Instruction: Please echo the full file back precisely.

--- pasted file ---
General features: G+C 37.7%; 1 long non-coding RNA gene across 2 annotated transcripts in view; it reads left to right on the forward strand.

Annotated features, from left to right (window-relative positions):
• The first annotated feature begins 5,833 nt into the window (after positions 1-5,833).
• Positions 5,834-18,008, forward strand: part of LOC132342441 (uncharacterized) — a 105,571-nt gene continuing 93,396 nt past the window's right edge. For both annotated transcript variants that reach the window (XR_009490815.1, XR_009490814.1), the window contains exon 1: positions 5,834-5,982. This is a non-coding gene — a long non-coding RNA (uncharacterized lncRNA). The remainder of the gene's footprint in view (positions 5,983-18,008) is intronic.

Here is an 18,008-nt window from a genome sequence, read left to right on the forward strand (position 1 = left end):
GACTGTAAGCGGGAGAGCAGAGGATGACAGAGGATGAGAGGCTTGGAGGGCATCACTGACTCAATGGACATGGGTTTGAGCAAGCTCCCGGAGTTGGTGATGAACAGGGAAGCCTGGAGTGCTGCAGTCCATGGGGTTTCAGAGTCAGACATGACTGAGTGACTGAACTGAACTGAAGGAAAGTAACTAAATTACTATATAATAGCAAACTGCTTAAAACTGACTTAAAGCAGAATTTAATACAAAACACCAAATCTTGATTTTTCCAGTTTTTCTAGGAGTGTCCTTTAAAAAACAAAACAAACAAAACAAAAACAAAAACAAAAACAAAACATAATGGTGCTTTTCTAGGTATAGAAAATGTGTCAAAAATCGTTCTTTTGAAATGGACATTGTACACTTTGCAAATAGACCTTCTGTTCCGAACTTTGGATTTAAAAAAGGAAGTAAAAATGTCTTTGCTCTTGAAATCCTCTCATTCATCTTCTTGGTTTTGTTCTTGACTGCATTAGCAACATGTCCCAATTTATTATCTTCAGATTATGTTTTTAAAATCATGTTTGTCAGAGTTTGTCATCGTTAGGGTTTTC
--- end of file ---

General features: G+C 37.7%; 1 long non-coding RNA gene across 2 annotated transcripts in view; it reads left to right on the forward strand.

Annotated features, from left to right (window-relative positions):
• The first annotated feature begins 5,833 nt into the window (after positions 1-5,833).
• Positions 5,834-18,008, forward strand: part of LOC132342441 (uncharacterized) — a 105,571-nt gene continuing 93,396 nt past the window's right edge. For both annotated transcript variants that reach the window (XR_009490815.1, XR_009490814.1), the window contains exon 1: positions 5,834-5,982. This is a non-coding gene — a long non-coding RNA (uncharacterized lncRNA). The remainder of the gene's footprint in view (positions 5,983-18,008) is intronic.

Here is an 18,008-nt window from a genome sequence, read left to right on the forward strand (position 1 = left end):
GACTGTAAGCGGGAGAGCAGAGGATGACAGAGGATGAGAGGCTTGGAGGGCATCACTGACTCAATGGACATGGGTTTGAGCAAGCTCCCGGAGTTGGTGATGAACAGGGAAGCCTGGAGTGCTGCAGTCCATGGGGTTTCAGAGTCAGACATGACTGAGTGACTGAACTGAACTGAAGGAAAGTAACTAAATTACTATATAATAGCAAACTGCTTAAAACTGACTTAAAGCAGAATTTAATACAAAACACCAAATCTTGATTTTTCCAGTTTTTCTAGGAGTGTCCTTTAAAAAACAAAACAAACAAAACAAAAACAAAAACAAAAACAAAACATAATGGTGCTTTTCTAGGTATAGAAAATGTGTCAAAAATCGTTCTTTTGAAATGGACATTGTACACTTTGCAAATAGACCTTCTGTTCCGAACTTTGGATTTAAAAAAGGAAGTAAAAATGTCTTTGCTCTTGAAATCCTCTCATTCATCTTCTTGGTTTTGTTCTTGACTGCATTAGCAACATGTCCCAATTTATTATCTTCAGATTATGTTTTTAAAATCATGTTTGTCAGAGTTTGTCATCGTTAGGGTTTTC